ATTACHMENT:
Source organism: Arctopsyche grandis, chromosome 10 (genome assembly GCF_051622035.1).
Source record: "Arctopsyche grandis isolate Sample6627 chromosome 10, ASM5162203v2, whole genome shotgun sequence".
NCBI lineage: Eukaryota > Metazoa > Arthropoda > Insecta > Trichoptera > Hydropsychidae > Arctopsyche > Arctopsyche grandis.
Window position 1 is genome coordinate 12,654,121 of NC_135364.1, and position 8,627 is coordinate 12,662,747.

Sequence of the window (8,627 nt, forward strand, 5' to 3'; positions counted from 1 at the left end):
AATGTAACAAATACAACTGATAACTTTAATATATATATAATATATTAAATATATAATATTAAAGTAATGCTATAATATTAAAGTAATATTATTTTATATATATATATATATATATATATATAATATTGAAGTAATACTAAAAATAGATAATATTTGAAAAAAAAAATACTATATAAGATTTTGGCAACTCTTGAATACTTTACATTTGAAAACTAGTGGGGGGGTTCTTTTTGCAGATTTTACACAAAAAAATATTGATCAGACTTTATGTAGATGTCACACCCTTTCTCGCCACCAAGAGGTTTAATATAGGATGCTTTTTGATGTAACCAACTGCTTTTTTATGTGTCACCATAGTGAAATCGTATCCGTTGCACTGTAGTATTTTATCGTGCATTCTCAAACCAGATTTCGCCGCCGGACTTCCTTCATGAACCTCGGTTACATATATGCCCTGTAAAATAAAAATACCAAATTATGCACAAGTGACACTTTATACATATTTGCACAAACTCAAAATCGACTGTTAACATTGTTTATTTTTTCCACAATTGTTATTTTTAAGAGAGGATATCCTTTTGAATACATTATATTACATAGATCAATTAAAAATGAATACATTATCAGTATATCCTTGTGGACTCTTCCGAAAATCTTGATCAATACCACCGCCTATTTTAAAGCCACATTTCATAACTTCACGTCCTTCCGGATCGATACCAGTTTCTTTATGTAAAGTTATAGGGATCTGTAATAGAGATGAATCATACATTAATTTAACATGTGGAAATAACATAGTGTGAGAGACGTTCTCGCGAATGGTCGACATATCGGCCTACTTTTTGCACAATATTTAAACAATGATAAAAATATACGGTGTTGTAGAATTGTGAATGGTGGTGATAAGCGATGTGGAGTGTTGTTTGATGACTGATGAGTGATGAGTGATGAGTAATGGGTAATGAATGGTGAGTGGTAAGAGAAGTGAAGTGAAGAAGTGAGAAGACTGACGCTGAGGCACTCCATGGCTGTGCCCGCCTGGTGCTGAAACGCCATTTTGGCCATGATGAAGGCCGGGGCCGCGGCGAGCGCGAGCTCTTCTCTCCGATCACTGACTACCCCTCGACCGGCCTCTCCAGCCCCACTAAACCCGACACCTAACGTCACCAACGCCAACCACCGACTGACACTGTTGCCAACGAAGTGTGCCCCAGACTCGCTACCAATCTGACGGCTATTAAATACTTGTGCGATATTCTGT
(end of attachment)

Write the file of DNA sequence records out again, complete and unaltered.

Source organism: Arctopsyche grandis, chromosome 10 (genome assembly GCF_051622035.1).
Source record: "Arctopsyche grandis isolate Sample6627 chromosome 10, ASM5162203v2, whole genome shotgun sequence".
NCBI lineage: Eukaryota > Metazoa > Arthropoda > Insecta > Trichoptera > Hydropsychidae > Arctopsyche > Arctopsyche grandis.
Window position 1 is genome coordinate 12,654,121 of NC_135364.1, and position 8,627 is coordinate 12,662,747.

Sequence of the window (8,627 nt, forward strand, 5' to 3'; positions counted from 1 at the left end):
AATGTAACAAATACAACTGATAACTTTAATATATATATAATATATTAAATATATAATATTAAAGTAATGCTATAATATTAAAGTAATATTATTTTATATATATATATATATATATATATATAATATTGAAGTAATACTAAAAATAGATAATATTTGAAAAAAAAAATACTATATAAGATTTTGGCAACTCTTGAATACTTTACATTTGAAAACTAGTGGGGGGGTTCTTTTTGCAGATTTTACACAAAAAAATATTGATCAGACTTTATGTAGATGTCACACCCTTTCTCGCCACCAAGAGGTTTAATATAGGATGCTTTTTGATGTAACCAACTGCTTTTTTATGTGTCACCATAGTGAAATCGTATCCGTTGCACTGTAGTATTTTATCGTGCATTCTCAAACCAGATTTCGCCGCCGGACTTCCTTCATGAACCTCGGTTACATATATGCCCTGTAAAATAAAAATACCAAATTATGCACAAGTGACACTTTATACATATTTGCACAAACTCAAAATCGACTGTTAACATTGTTTATTTTTTCCACAATTGTTATTTTTAAGAGAGGATATCCTTTTGAATACATTATATTACATAGATCAATTAAAAATGAATACATTATCAGTATATCCTTGTGGACTCTTCCGAAAATCTTGATCAATACCACCGCCTATTTTAAAGCCACATTTCATAACTTCACGTCCTTCCGGATCGATACCAGTTTCTTTATGTAAAGTTATAGGGATCTGTAATAGAGATGAATCATACATTAATTTAACATGTGGAAATAACATAGTGTGAGAGACGTTCTCGCGAATGGTCGACATATCGGCCTACTTTTTGCACAATATTTAAACAATGATAAAAATATACGGTGTTGTAGAATTGTGAATGGTGGTGATAAGCGATGTGGAGTGTTGTTTGATGACTGATGAGTGATGAGTGATGAGTAATGGGTAATGAATGGTGAGTGGTAAGAGAAGTGAAGTGAAGAAGTGAGAAGACTGACGCTGAGGCACTCCATGGCTGTGCCCGCCTGGTGCTGAAACGCCATTTTGGCCATGATGAAGGCCGGGGCCGCGGCGAGCGCGAGCTCTTCTCTCCGATCACTGACTACCCCTCGACCGGCCTCTCCAGCCCCACTAAACCCGACACCTAACGTCACCAACGCCAACCACCGACTGACACTGTTGCCAACGAAGTGTGCCCCAGACTCGCTACCAATCTGACGGCTATTAAATACTTGTGCGATATTCTGT